Two, we find sections of right-wing Indian media zealously manufactured anti-Christian (and anti-minority) stories this pandemic season. There is a sinister pattern to their productions. They prop up an ideal Christian adversary (over and above the diversity among empirical Christians) who threatens the Hindu population with stealthy conversions. Consider this story from one such website—a young doctor from Madhya Pradesh was “caught” with a single pamphlet with information on Christian websites and prayers. She was immediately interrogated by local functionaries of the Rashtriya Swayamsevak Sangh and the police. In no time, the tehsildar or the sub-divisional magistrate reached the scene and took over the investigation. The young woman is a state employee and was apparently part of a “door-to door” public health communication programmer. She may face imminent charges under the ambiguous sections of the anti-conversion law of Madhya Pradesh. It is noteworthy that during the pandemic several BJP-ruled states in India tightened such laws to make conversion for the sake of marriage illegal. They are famously known as Love Jihad Laws. Several websites have claimed that the churches in India have used their pandemic relief work for conversion and “church planting work.” Such claims are malicious and stand on unverified claims. Nevertheless, they spread like wildfire in the digital eco-system. The propaganda machine is quite unchanging in India. Christians are always held as potential subjects of suspicion in India’s emerging national culture. Thus, any response or participation by Christians during a crisis or in normal times holds the potential of misinterpretation. The legacy of this suspicion goes back to the nationalist movement of India.
Three, while Hindu propagandists play their role in keeping the “Christian adversary” alive, we also find new and old Christian ministries spewing their own version of disinformation on the virus, its causes and consequences. A prominent example is the Jesus Calls ministry run by the Dhinakaran family. This controversial multi-national organization claims that its chief preacher, Paul Dhinakaran (son of the famous televangelist DGS Dhinakaran) had predicted in 2016 that China would face an “attack by pestilence” as they don’t care for the word of God. The YouTube channel of this faith enterprise runs several misleading videos on this prediction. Biblical literalism has many takers in India. With the help of select biblical verses, Paul—a PhD in marketing from Madras University, according to his official page—markets easy answers to complex questions surrounding the pandemic. Biblical literalism also makes him an ardent supporter of Zionist propaganda (well, that’s a story for another time). Clearly, Paul is not alone in such popular obscurantism. With the coming of the pandemic, digital evangelists seem to have expanded and diversified their revenue models. With Facebook pages, YouTube channels, digital prayer lines, and telephonic prayer towers, these ministries have reinvented their scope. Interestingly, the online ecosystem of the Hindu fundamentalists feed on the claims made by Christian fundamentalists in their own spaces. They read each other and together pose a challenge to public health in an attention-driven digital economy.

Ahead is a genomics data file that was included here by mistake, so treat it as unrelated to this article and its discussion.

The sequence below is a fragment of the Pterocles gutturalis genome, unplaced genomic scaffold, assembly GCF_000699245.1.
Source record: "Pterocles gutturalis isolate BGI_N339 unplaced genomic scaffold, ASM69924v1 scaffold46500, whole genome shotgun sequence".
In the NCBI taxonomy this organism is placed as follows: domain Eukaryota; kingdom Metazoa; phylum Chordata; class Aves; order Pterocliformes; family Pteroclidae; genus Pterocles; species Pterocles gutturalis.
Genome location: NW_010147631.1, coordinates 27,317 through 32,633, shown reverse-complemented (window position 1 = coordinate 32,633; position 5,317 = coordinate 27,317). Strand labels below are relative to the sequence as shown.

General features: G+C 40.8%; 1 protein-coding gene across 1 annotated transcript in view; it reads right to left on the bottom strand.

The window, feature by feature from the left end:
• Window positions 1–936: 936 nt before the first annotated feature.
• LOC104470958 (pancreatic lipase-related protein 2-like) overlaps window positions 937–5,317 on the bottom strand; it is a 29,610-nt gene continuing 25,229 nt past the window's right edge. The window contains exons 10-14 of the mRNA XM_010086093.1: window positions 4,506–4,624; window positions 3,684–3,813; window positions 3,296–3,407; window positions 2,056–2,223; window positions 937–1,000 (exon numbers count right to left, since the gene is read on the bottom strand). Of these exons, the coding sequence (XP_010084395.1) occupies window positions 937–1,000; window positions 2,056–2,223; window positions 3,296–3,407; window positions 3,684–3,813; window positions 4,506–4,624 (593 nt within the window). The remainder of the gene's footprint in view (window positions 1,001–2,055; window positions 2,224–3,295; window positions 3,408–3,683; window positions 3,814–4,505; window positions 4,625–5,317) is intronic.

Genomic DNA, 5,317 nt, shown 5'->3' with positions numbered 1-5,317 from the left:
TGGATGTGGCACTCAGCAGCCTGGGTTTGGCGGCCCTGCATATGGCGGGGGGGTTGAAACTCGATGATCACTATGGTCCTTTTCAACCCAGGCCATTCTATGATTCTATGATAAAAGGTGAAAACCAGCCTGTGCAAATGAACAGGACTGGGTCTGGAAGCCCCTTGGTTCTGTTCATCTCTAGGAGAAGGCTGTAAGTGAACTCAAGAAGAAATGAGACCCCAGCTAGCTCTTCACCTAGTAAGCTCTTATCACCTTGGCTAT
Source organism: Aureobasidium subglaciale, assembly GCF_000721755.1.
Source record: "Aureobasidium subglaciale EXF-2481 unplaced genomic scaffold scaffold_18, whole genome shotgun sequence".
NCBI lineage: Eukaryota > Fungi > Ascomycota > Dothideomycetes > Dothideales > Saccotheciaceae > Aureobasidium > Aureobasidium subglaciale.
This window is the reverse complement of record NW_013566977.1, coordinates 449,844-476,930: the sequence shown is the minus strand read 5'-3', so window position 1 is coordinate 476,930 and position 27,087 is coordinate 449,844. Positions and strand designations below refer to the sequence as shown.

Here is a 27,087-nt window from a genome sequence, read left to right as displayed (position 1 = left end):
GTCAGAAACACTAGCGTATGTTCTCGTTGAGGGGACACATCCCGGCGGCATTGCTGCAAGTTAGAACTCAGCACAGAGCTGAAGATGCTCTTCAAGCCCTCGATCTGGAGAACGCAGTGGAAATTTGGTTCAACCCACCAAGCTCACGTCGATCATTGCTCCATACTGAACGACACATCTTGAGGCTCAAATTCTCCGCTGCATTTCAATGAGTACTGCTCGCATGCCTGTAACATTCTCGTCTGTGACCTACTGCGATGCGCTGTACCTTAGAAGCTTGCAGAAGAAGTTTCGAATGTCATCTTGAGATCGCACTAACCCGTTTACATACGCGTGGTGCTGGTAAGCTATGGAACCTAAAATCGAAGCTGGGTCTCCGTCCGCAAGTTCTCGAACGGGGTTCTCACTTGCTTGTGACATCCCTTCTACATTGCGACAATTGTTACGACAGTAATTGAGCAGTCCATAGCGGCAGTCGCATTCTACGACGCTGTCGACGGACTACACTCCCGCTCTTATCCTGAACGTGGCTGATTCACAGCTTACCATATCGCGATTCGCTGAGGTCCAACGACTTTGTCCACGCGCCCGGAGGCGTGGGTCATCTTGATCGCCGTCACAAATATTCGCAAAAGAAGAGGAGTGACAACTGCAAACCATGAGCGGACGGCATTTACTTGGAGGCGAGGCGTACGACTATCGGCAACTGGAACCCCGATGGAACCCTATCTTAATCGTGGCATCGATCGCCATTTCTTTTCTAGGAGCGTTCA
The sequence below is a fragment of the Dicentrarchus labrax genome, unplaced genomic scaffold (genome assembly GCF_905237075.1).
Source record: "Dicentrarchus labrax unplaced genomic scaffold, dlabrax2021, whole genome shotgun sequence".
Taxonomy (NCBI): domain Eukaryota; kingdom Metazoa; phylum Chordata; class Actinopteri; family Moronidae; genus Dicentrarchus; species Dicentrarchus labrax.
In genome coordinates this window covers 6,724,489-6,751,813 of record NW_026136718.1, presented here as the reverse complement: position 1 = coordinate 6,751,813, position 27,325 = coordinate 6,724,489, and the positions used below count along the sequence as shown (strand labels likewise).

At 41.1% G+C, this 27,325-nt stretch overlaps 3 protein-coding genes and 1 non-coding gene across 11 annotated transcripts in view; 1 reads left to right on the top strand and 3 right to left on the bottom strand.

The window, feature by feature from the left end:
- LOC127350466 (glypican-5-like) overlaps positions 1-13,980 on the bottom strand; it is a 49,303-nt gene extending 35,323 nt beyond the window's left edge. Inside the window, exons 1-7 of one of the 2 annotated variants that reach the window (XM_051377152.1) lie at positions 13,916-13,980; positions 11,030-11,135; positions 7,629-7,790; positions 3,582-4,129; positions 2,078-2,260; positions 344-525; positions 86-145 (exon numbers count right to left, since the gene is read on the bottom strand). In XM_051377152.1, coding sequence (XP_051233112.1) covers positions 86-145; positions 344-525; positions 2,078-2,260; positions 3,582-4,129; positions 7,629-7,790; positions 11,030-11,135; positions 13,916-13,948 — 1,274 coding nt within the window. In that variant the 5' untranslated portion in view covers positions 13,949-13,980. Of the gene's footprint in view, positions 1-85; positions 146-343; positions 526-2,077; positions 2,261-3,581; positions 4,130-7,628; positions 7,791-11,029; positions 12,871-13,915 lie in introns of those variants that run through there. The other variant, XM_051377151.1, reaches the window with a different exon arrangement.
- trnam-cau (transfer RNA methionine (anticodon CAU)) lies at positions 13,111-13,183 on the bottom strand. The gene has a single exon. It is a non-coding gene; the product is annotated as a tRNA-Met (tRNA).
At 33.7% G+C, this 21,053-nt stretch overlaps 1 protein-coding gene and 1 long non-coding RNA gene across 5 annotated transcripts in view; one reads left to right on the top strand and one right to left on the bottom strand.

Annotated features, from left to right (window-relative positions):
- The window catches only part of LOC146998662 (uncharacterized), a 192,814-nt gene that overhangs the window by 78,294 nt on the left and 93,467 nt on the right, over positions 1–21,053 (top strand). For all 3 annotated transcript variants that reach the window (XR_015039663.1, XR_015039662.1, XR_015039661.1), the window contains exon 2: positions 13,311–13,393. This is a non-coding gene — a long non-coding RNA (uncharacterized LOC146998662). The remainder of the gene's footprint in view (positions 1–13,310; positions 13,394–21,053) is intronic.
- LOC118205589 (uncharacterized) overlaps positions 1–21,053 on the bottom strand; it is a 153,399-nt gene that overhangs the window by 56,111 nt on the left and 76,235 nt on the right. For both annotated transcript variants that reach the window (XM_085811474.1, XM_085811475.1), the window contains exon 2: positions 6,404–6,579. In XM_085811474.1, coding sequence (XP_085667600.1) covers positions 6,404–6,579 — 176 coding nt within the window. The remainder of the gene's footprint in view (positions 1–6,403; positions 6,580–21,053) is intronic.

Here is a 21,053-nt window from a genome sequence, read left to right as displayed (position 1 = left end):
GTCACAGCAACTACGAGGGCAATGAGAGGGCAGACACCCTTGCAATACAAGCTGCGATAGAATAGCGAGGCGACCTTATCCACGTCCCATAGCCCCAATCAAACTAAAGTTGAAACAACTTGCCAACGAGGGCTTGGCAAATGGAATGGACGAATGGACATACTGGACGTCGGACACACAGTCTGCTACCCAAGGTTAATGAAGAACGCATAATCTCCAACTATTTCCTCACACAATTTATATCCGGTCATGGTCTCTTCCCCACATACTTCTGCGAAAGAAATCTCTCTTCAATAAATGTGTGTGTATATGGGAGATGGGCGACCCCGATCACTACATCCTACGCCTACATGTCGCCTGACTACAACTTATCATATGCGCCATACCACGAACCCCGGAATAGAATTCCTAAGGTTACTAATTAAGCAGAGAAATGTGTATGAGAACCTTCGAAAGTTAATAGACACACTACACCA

Clearly, none of the three issues mentioned above seem to be peculiar Indian problems. We find variations of anti-minority racism, ritual shifts, and Christian disinformation in most parts of a globalized world. Perhaps, a pandemic accelerates these processes and assigns them with new meanings. In India, we are witnessing the same.
Nidhin Donald recently submitted his doctoral thesis titled, ‘Reproducing Identities in Digital Spaces: A Sociological Study of Syrian Christian Families,’ at Jawaharlal Nehru University, Delhi. His MPhil dissertation was a sociological exploration of Syrian Christian family histories in Kerala. His core interests include – family, religion, caste, internet and social policy.
Public Orthodoxy seeks to promote conversation by providing a forum for diverse perspectives on contemporary issues related to Orthodox Christianity. The positions expressed in this essay are solely the author’s and do not necessarily represent the views of the editors or the Orthodox Christian Studies Center.